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Sir Charles Villiers STANFORD (1852-1924)
Overture in the style of a tragedy Op. 90 (1903) [8:56]
Verdun: Solemn March and Heroic Epilogue Op. 151 (1918) [16:42]
A Welcome March Op. 87 (1903) [5:24]
Fairy Day - Three Idylls for Female Chorus and Small Orchestra Op. 131 (1912) [18:41]
A Song of Agincourt Op. 168 (1918-19) [15:49]
Ulster Orchestra/Howard Shelley
rec. 2018, Ulster Hall, Belfast, United Kingdom
HYPERION CDA68283 [65:32]

This most welcome disc from Hyperion continues the recent trend whereby music by Stanford that has been completely neglected and, frankly, largely forgotten receives an overdue revival on CD. Earlier this year we had the premiere recording of the Mass Via Victrix, Op 173, which demonstrated that the work in question was a composition of genuine stature (review). Waiting in the wings is a recording of his last opera, The Travelling Companion, Op 146 (1916), which, I understand, is due for imminent release by SOMM Recordings.

Howard Shelley’s programme of orchestral music comprises pieces previously unknown to me – or, at least, unknown to me in this guise in the case of Verdun: Solemn March and Heroic Epilogue. This piece is an orchestration by the composer himself of the last two movements of his Organ Sonata no 2 in G minor, which carries the same opus number; I’m mildly surprised that Stanford didn’t differentiate the two works, perhaps by making the orchestral version Op. 151a. A recording of the sonata itself was reviewed appreciatively by John France a few years ago. Composed in August 1917 and dedicated to Widor, the organ sonata, in Jeremy Dibble’s words, “paid homage to the titanic struggle the French army had experienced in 1916 at the battle of Verdun and the destruction of the medieval cathedral at Rheims…” The second movement of the sonata was a funeral march and the finale originally bore the title ‘Verdun’.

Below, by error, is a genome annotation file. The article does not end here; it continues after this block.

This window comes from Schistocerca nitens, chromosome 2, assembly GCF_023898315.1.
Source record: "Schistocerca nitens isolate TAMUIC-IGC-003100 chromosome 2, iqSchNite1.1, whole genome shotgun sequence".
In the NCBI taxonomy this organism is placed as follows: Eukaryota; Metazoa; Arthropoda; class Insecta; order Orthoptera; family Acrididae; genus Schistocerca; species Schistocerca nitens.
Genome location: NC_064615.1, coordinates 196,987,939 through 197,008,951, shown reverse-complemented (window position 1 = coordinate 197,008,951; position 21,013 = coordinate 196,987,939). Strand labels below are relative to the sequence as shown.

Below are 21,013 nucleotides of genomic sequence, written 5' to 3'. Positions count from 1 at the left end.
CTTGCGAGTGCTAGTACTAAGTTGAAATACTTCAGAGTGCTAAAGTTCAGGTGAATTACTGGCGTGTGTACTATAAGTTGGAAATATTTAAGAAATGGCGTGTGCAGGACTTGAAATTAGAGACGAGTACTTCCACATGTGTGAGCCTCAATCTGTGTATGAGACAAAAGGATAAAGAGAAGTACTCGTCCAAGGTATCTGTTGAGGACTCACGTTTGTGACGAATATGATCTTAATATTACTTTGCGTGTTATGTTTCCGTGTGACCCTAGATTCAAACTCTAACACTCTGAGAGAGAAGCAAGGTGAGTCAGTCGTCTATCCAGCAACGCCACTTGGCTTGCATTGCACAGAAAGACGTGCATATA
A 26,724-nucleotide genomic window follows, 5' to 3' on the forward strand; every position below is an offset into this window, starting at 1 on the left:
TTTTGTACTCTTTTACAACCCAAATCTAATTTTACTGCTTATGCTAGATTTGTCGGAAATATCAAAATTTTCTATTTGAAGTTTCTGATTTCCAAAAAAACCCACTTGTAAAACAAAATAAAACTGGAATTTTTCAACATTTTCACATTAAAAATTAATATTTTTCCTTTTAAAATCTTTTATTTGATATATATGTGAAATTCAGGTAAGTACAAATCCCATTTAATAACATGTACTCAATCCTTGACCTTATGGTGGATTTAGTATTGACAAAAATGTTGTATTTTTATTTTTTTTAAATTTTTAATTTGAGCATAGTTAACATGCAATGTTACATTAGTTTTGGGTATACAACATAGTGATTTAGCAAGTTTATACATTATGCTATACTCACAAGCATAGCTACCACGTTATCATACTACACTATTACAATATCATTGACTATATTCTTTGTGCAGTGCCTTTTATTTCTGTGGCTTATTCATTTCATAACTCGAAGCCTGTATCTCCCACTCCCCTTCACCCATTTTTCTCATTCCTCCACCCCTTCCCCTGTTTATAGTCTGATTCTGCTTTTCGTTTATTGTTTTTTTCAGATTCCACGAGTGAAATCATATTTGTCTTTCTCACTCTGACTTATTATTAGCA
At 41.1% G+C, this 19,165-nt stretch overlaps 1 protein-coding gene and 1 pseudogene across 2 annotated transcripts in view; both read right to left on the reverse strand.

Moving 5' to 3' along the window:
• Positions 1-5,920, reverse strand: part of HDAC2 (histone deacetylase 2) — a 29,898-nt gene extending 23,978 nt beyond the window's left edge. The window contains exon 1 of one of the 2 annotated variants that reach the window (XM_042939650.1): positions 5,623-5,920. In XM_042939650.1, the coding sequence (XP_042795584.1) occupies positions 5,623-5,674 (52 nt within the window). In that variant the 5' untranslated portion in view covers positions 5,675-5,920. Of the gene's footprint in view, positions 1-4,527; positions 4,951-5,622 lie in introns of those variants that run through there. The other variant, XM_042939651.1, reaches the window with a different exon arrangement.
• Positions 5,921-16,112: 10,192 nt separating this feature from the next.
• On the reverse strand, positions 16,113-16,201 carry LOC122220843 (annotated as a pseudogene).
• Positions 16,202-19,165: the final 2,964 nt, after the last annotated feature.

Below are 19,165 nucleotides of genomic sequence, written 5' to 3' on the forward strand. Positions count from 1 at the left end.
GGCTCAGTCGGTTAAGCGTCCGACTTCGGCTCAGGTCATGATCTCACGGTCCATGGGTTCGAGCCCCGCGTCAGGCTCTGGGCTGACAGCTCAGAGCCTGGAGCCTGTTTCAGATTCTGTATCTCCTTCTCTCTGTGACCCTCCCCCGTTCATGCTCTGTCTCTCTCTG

The Solemn March is noble and eloquent in a wholly unforced way at the start. There’s a short, more vigorous section partway through in which the percussion and trumpets are prominent. Then the opening mood is restored, this time with rippling harp, and the March achieves a tranquil ending. If the March was mainly inward in nature, the Heroic Epilogue is much more outgoing. There had been some subtle references to the ‘Marseillaise’ in the March but now the Epilogue is overtly based on that tune; indeed, it’s used symphonically. Eventually, the Epilogue culminates in a full-throated rendition of the ‘Marseillaise’ by the brass. It might be thought that this is a mere pièce d’occasion but in fact these two movements seem to me to constitute a sincere doffing of Stanford’s cap to French courage.